Though the world’s energy needs have been steadily rising, there are many resources still left available. In fact, the wealth of resources is one of the leading factors in the recent falling prices, as many countries have found themselves producing large amounts of oil and selling them for exceptionally low prices. Without any production cuts or price stabilization, these countries may remain economically vulnerable.
- Venezuela (297.7 billion). With an economy that depended on oil for 11% of its GDP, Venezuela has been one of the countries hardest hit by plummeting oil prices. Today, Venezuela has been attempting to establish links with non-OPEC countries and to reduce its dependency on oil revenues.
- Saudi Arabia (268.4 billion). Saudi Arabia has historically been one of the largest producers of oil in the world and has, therefore, controlled much of the global market. Saudi Arabia is presently competing with Russia in regards to active oil supply; the country is not interested in production cuts, but has shown interest in cooperating with other oil producing companies.
- Canada (173.2 billion). Many are not aware that Canada contains huge reserves of shale oil. In fact, Canada is presently a major exporter, sending its oil reserves to both the United States and Europe; presently it is the largest foreign supplier of American oil. Significant increases in Canadian production have been seen in recent years due to hydraulic fracturing and unconventional drilling.
- Iran (157.3 billion barrels). Due to its sanctions, Iran’s oil and gas industry is in a state of flux that may continue for some time. Oil production in Iran has been able to continue small amounts of exports between the country and India, but otherwise is required to keep itself below a certain quota in production and economic influence.
- Iraq (140.3 billion barrels). A country with significant political and economic turmoil, Iraq’s revenue dropped by 30% during the oil market crash of 2014. Nevertheless, Iraq is still one of the biggest producers of the OPEC, and has continued to produce oil in record amounts along with the rest of the organization.
- Kuwait (104 billion barrels). Kuwait has plans to increase its oil production to a total of 4 billion barrels a day by 2020. Kuwait was able to capitalize on the 2012 sanctions on Iran by trading oil to the Asian energy markets.
- United Arab Emirates (97.8 billion barrels). The UAE is one of the leading members of OPEC, and has been doing much to control pricing on a global scale. UAE’s economy is primarily based on global energy exporting and the UAE has vastly increased its supply following the 2014 crash.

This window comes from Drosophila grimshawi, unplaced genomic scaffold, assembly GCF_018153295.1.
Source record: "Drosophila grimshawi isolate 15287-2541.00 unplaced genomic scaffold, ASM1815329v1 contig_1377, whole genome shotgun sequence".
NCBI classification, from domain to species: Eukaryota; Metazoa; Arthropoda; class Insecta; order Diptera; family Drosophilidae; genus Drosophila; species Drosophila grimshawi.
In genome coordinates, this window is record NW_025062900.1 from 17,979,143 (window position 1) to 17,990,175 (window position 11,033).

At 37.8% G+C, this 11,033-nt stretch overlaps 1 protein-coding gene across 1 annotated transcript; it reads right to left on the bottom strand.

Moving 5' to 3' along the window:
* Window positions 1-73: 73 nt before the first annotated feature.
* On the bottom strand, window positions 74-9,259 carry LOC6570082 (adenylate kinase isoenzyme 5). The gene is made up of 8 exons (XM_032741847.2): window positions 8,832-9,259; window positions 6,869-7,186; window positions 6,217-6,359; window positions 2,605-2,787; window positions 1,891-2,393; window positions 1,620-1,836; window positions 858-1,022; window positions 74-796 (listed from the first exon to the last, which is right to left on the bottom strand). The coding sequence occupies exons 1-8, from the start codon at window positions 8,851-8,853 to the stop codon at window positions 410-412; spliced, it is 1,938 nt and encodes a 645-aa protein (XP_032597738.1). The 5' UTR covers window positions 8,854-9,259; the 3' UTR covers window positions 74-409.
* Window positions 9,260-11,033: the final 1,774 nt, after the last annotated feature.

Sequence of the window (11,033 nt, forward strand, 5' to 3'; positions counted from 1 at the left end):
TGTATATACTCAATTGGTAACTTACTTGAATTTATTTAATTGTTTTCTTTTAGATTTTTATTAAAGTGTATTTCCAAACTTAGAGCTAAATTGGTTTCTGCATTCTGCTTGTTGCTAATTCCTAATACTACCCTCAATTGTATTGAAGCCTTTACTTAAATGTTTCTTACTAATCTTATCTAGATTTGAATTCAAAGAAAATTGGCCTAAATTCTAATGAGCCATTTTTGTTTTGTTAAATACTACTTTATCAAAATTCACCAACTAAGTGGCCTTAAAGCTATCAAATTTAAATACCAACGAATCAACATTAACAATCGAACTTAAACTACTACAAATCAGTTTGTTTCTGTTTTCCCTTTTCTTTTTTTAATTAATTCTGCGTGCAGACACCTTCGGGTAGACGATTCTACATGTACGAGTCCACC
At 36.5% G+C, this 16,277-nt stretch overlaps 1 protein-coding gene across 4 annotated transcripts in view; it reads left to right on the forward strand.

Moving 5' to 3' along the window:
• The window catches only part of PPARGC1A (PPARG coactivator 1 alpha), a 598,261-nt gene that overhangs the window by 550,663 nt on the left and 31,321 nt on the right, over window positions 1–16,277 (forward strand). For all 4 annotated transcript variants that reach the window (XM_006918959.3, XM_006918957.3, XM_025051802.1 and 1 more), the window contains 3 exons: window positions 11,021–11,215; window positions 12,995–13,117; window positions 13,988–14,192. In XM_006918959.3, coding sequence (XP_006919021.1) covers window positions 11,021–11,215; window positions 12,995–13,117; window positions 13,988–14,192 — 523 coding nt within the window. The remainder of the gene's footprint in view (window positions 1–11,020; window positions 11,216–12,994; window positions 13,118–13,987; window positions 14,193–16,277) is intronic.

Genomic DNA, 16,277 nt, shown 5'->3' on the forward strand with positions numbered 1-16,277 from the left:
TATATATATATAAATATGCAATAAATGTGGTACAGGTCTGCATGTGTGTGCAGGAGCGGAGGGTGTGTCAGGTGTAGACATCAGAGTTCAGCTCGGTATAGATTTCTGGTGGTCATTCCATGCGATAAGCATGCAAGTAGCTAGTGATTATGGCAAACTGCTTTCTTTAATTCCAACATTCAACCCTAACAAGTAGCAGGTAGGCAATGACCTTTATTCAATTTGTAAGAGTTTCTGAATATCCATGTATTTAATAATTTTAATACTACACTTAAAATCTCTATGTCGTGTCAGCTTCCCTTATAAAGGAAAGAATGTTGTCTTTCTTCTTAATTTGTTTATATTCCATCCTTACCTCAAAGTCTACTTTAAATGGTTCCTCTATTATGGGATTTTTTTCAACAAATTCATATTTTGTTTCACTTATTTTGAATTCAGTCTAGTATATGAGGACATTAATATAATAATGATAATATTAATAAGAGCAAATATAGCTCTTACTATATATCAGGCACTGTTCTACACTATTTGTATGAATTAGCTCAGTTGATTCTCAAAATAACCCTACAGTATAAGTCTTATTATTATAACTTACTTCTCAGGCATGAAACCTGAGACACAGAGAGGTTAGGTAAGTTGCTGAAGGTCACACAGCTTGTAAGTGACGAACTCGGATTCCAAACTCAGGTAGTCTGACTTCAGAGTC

- Russia (80 billion barrels). Russia is currently producing 10 million barrels per day of oil, which is a post-Soviet record high. This has initiated an arms race of sorts with Saudi Arabia, as both of them are competing to flood the market, and neither have implemented any of the much needed production cuts to stabilize the market.
- Libya (48.47 billion barrels). Libya’s economy is primarily energy-based, with crude oil production slowly rising again following the oil industry crash. Today, crude oil production is occurring at 415,000 barrels per day, which is down over 50% year-over-year. Nevertheless, the economy has been slowly stabilizing.
- Nigeria (37.14 billion barrels). Nigeria’s economy has been suffering ever since the fall of oil and gas prices throughout 2014. Nevertheless, oil still makes a significant portion of the country’s economy.
The oil producing nations may need to begin working together (or at least, not against each other) to stabilize the market. OPEC has proposed oil production cuts of up to 5% in order to help the falling per barrel prices, but Saudi Arabia has stated a lack of interest in this strategy. Nevertheless, many foreign nations are experiencing significant economic difficulty due to their extensive reliance upon their oil reserves. For more information about oil and natural gas, contact Tiger General.